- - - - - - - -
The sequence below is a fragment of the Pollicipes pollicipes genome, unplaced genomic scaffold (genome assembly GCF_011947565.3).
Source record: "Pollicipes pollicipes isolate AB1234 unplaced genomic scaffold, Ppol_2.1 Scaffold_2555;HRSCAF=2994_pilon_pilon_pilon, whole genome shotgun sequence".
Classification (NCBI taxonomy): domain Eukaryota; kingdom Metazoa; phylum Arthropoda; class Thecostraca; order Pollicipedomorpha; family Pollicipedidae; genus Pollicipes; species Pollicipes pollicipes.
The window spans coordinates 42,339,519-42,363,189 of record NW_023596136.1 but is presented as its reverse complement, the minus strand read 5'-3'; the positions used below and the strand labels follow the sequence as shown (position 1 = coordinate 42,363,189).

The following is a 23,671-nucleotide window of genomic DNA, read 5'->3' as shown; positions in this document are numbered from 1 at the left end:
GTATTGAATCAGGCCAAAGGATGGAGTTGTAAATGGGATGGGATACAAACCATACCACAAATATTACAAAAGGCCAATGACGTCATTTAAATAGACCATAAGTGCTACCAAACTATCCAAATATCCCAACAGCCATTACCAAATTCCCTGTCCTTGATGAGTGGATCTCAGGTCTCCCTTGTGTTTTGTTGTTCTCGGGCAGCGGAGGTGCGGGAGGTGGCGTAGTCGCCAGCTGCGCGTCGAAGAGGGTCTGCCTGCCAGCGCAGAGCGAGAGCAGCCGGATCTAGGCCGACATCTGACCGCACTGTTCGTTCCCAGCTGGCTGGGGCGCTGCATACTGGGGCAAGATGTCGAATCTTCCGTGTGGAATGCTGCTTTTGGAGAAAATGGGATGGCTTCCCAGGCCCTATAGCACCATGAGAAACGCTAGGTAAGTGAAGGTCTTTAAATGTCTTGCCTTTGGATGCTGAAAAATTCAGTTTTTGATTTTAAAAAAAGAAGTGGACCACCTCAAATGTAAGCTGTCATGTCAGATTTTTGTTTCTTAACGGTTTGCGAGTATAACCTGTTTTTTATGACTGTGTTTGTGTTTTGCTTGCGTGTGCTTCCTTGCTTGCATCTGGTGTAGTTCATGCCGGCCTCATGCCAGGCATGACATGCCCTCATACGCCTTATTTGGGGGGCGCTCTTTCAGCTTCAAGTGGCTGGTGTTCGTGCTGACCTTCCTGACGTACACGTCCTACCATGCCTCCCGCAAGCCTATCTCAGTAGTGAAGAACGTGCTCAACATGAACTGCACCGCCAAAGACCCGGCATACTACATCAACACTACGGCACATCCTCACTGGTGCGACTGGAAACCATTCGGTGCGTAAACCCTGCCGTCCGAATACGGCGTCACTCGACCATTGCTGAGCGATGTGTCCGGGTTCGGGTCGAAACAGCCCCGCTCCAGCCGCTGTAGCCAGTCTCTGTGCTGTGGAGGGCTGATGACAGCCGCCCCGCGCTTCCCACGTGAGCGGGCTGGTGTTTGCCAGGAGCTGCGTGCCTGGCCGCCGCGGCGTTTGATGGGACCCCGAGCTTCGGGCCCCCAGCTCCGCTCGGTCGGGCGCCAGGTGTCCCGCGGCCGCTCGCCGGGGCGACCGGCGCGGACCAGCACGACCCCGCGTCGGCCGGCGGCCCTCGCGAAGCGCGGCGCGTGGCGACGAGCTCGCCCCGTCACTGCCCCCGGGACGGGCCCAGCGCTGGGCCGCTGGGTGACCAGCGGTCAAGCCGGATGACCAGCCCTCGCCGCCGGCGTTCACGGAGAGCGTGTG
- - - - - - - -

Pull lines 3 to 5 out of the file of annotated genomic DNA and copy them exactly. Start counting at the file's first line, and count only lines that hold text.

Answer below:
Classification (NCBI taxonomy): domain Eukaryota; kingdom Metazoa; phylum Arthropoda; class Thecostraca; order Pollicipedomorpha; family Pollicipedidae; genus Pollicipes; species Pollicipes pollicipes.
The window spans coordinates 42,339,519-42,363,189 of record NW_023596136.1 but is presented as its reverse complement, the minus strand read 5'-3'; the positions used below and the strand labels follow the sequence as shown (position 1 = coordinate 42,363,189).

The following is a 23,671-nucleotide window of genomic DNA, read 5'->3' as shown; positions in this document are numbered from 1 at the left end: